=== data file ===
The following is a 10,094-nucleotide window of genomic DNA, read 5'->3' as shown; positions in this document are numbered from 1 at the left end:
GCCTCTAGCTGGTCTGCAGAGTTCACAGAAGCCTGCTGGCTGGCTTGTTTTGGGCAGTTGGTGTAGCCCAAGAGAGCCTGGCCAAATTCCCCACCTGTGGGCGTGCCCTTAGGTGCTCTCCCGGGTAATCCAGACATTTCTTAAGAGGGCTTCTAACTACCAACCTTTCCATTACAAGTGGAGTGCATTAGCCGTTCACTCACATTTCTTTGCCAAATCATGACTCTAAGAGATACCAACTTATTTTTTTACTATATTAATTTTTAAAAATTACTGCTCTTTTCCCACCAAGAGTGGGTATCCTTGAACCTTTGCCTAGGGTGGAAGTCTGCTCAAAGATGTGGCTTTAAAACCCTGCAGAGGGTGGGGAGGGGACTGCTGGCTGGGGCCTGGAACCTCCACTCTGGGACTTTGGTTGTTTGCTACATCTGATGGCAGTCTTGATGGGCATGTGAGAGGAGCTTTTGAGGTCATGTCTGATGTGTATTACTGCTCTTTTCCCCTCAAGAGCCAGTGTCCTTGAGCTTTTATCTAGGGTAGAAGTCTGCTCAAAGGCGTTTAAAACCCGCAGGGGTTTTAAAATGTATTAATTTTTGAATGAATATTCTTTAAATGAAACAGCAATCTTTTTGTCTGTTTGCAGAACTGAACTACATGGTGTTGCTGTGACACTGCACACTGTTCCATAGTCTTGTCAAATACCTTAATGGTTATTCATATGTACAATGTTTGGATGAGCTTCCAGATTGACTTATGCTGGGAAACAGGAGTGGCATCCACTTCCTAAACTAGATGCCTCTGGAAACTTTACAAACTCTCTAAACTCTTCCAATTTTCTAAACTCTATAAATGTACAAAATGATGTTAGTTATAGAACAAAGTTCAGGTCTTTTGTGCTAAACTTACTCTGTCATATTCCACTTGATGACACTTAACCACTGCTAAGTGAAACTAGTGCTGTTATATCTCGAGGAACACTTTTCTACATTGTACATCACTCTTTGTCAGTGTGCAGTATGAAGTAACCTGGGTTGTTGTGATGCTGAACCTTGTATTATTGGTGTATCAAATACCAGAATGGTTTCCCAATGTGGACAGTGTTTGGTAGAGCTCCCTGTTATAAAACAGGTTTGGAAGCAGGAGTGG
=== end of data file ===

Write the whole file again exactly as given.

The following is a 10,094-nucleotide window of genomic DNA, read 5'->3' as shown; positions in this document are numbered from 1 at the left end:
GCCTCTAGCTGGTCTGCAGAGTTCACAGAAGCCTGCTGGCTGGCTTGTTTTGGGCAGTTGGTGTAGCCCAAGAGAGCCTGGCCAAATTCCCCACCTGTGGGCGTGCCCTTAGGTGCTCTCCCGGGTAATCCAGACATTTCTTAAGAGGGCTTCTAACTACCAACCTTTCCATTACAAGTGGAGTGCATTAGCCGTTCACTCACATTTCTTTGCCAAATCATGACTCTAAGAGATACCAACTTATTTTTTTACTATATTAATTTTTAAAAATTACTGCTCTTTTCCCACCAAGAGTGGGTATCCTTGAACCTTTGCCTAGGGTGGAAGTCTGCTCAAAGATGTGGCTTTAAAACCCTGCAGAGGGTGGGGAGGGGACTGCTGGCTGGGGCCTGGAACCTCCACTCTGGGACTTTGGTTGTTTGCTACATCTGATGGCAGTCTTGATGGGCATGTGAGAGGAGCTTTTGAGGTCATGTCTGATGTGTATTACTGCTCTTTTCCCCTCAAGAGCCAGTGTCCTTGAGCTTTTATCTAGGGTAGAAGTCTGCTCAAAGGCGTTTAAAACCCGCAGGGGTTTTAAAATGTATTAATTTTTGAATGAATATTCTTTAAATGAAACAGCAATCTTTTTGTCTGTTTGCAGAACTGAACTACATGGTGTTGCTGTGACACTGCACACTGTTCCATAGTCTTGTCAAATACCTTAATGGTTATTCATATGTACAATGTTTGGATGAGCTTCCAGATTGACTTATGCTGGGAAACAGGAGTGGCATCCACTTCCTAAACTAGATGCCTCTGGAAACTTTACAAACTCTCTAAACTCTTCCAATTTTCTAAACTCTATAAATGTACAAAATGATGTTAGTTATAGAACAAAGTTCAGGTCTTTTGTGCTAAACTTACTCTGTCATATTCCACTTGATGACACTTAACCACTGCTAAGTGAAACTAGTGCTGTTATATCTCGAGGAACACTTTTCTACATTGTACATCACTCTTTGTCAGTGTGCAGTATGAAGTAACCTGGGTTGTTGTGATGCTGAACCTTGTATTATTGGTGTATCAAATACCAGAATGGTTTCCCAATGTGGACAGTGTTTGGTAGAGCTCCCTGTTATAAAACAGGTTTGGAAGCAGGAGTGG